© January 5, 2014
Letter to a faraway friend:
I’ve been snowbound for three days now and thinking about how muted life can be when you stay home all day. Been cooking a lot, we have ample supplies and going to restaurants without any income seems irrational. My cooking is getting very good. Since I have a very limited choice of what to eat because of my numerous and confusing allergies, finding interesting ways to vary what is on the approved list makes it intellectually challenging as well.
Coffee is a new and welcome presence in my life. The making of it, the aroma while it brews and the first scalding sip are a delight on cold, disappointing mornings. I never drank any coffee until I was fifty-nine, five years ago. I waited until the debate in the press about whether it was good or bad for me was sufficiently resolved. It is a rarity to add anything new to my restricted diet, so I take few chances. I have also learned, decades after my peers, that there is a very large range of good and bad coffee. Picking out a favorite coffee to become accustomed to sipping early in the morning, is akin to picking out a good painting to live with and then see it every day on your wall.
I don’t shovel now, mostly push mounds of snow around, but I think that is no longer wise. I am accepting my limitations. A sharp pain in my upper left chest was startling last night, even if it was most likely muscular. Being found by a passerby while lying facedown in a random snowdrift is not my idea of a life well lived.
Besides, writing stories, poetry and advertising for my currently inaccessible store is legitimate enough work for me, although none of those activities produce any revenue. Alice in Wonderland and I would get along very well about now. I need that White Rabbit.
I find that I hardly watch movies despite having hundreds of DVDs and cassettes. I read sporadically while confined here. There is an unusual, for me, uncertainty about how to spend my time. Turns out that between being trapped by snow and/or killed by snow, does not necessarily focus one’s mind.
The patterns of my unfrozen life—waking, dressing, coffee and breakfast, driving to work, being there, talking to whomever comes in, switching reluctantly into a selling frame of mind, watching the hours wind down, the closing routine cemented by switching off that last light, driving home or somewhere else, arriving, greeting my dogs, daughter and wife, eating, undressing, reading or watching a film, talking to my wife, daughter or dogs, sometimes considering the meaning of the day without reaching a conclusion, becoming sleepy while hypnotically staring at my computer screen, switching it off, falling into bed, sleeping—have become so muted in these last mostly silent days. Time flows without splashing. Interruptions are chosen, not required. A more private life.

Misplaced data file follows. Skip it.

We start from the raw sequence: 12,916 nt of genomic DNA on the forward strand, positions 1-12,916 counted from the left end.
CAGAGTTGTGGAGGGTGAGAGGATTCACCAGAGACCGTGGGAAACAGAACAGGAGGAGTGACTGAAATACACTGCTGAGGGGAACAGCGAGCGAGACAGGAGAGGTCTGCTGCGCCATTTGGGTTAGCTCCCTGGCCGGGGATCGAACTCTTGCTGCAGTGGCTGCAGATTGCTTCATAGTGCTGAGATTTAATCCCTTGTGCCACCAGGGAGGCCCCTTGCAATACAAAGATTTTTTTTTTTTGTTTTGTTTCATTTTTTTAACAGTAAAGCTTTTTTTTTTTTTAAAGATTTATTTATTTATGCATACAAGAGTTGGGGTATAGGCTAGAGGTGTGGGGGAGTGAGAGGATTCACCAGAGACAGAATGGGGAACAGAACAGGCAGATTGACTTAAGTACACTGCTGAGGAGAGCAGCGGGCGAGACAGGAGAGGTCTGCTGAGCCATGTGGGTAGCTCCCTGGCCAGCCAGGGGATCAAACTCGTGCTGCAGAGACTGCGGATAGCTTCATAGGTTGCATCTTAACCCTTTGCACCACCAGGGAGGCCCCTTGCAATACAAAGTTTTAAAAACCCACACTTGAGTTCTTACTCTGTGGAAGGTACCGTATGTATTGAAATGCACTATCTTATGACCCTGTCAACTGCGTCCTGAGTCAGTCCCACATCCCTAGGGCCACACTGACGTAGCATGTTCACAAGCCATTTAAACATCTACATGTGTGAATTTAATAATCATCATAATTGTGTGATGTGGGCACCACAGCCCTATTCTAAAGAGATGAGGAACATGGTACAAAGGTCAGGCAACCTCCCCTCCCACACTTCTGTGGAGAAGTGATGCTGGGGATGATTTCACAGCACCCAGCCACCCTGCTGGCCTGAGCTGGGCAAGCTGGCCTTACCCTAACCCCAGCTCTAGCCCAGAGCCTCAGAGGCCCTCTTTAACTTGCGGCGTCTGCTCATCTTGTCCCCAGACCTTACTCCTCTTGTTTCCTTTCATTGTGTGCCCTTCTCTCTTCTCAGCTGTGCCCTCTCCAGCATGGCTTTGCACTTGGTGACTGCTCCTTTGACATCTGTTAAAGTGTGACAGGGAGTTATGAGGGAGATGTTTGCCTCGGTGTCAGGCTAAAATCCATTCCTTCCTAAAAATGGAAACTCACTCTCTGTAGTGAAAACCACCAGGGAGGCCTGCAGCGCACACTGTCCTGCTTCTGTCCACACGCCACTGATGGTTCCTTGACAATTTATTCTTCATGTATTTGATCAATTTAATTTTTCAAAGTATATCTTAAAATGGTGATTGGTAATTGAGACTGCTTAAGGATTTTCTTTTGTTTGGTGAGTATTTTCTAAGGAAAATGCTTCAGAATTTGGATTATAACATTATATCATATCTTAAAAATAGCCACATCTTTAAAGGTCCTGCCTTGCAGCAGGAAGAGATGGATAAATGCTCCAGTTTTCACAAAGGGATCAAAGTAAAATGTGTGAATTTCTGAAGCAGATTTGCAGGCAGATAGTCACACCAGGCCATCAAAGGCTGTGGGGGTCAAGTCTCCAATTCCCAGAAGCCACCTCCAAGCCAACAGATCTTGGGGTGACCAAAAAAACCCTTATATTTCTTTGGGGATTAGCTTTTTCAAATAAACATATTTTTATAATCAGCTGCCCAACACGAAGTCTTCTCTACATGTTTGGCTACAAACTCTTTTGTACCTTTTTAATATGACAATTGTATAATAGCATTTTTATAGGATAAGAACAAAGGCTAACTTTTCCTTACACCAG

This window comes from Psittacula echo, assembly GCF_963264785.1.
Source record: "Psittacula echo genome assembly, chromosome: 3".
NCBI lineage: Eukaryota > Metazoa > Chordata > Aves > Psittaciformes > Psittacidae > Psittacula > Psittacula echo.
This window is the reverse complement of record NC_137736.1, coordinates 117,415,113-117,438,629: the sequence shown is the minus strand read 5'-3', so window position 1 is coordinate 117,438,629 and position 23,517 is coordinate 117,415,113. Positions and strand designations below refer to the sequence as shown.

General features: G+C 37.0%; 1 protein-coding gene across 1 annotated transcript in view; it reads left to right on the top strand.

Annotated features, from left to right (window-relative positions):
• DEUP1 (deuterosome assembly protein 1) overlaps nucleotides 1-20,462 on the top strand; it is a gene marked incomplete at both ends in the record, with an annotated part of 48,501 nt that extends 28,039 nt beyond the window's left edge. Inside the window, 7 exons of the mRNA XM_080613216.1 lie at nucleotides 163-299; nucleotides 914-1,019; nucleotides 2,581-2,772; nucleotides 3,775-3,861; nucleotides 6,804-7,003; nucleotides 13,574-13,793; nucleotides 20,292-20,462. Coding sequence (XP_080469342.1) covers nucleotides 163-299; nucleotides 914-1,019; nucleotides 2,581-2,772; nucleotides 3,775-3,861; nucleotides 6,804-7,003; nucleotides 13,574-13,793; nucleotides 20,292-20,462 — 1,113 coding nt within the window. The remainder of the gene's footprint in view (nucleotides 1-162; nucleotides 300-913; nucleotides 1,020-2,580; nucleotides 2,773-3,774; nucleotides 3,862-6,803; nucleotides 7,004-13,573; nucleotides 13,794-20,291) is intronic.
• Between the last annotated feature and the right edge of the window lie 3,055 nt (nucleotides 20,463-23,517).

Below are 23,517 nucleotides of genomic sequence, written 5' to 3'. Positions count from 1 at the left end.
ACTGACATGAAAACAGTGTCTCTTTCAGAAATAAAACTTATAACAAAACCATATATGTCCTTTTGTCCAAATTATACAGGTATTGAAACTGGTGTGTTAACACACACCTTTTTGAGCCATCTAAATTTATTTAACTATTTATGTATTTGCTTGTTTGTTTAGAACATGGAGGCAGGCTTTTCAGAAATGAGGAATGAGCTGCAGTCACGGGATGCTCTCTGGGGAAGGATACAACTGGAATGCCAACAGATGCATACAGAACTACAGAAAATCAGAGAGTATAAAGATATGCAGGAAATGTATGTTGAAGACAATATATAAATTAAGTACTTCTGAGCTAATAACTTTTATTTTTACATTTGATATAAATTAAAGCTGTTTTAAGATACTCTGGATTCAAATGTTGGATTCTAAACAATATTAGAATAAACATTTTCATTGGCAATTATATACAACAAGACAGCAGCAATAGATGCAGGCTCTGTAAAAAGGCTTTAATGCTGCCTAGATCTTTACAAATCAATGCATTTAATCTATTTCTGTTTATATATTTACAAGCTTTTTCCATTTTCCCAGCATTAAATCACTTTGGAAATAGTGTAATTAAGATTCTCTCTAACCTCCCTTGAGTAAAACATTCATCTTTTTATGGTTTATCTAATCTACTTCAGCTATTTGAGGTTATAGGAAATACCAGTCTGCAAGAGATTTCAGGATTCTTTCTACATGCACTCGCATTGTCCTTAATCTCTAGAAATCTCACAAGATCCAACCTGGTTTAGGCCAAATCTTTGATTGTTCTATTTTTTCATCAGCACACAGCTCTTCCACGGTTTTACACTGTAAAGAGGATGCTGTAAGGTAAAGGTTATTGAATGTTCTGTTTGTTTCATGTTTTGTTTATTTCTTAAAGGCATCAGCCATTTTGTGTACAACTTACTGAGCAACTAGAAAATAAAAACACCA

We’re concerned about our water pipes freezing and the growing amount of heavy snow on our nearby wooden garage, too. Once I would climb a ten-foot ladder to clear it off. An insane objective now. Living inside of 900 sq. ft. with a periodically contented wife, a teenaged daughter who reads (!) and two dogs is very cozy and better than I would have imagined as our world and income have progressively shrunk.
Friend, aspiring writers, even ancient ones, wind up dwelling within exotic small living spaces. But that was a choice, not a consequence.
Another thing. It is interesting how intimate communicating with our dogs is. They have trained us well. They have very strict behavior patterns and we accommodate them so that they are content. It is not a burden. It is clear to all three of us humans that showing them affection by talking to them, scratching their ears and tummies every so often, is very necessary for them. They protect us, announce strangers before we can hear them, work 24/7, are cheap to feed and keep us very warm at night, especially now. Suppertime is the very peak of their day, a cause for celebration, and all five of us take that situation very seriously.
My daughter often chooses Betsy to sleep with, our now quite old beagle that she picked out of a cardboard box at a sprawling flea market on the grassy banks of the Illinois/Iowa Mississippi River when she was four years old. Betsy is a hot water bottle covered with fur. I found that cuddling an old dog who picks her spot on the bed and then stays there all night, is a fundamentally satisfying experience. For both of us. Like a warm apostrophe, she fits perfectly into my sleeping fetal position. My missing piece.
I didn’t plan on writing to you this frigid morning. I wasn’t hired to do it. You don’t require it. Our communication pattern is a fluctuating one. But the time and opportunity for recording my thoughts about limitations and change offered itself to me and I seized it. I’d like to think we both benefited from the impulse, though my words aren’t so immortal.
It is 7 AM.
So, what do I do now?
My other life and how to contact me:
The Store: Magazine Museum
4906 Oakton St. Skokie (Downtown)
Mon-Fri: 10-5 Weekends: 10-2
100,000 Magazines back to 1576
For Birthdays, Anniversaries or Business gifts
50,000 posters @ $5.00 & $10.00 each
(Bob’s non-fiction stories and poetry)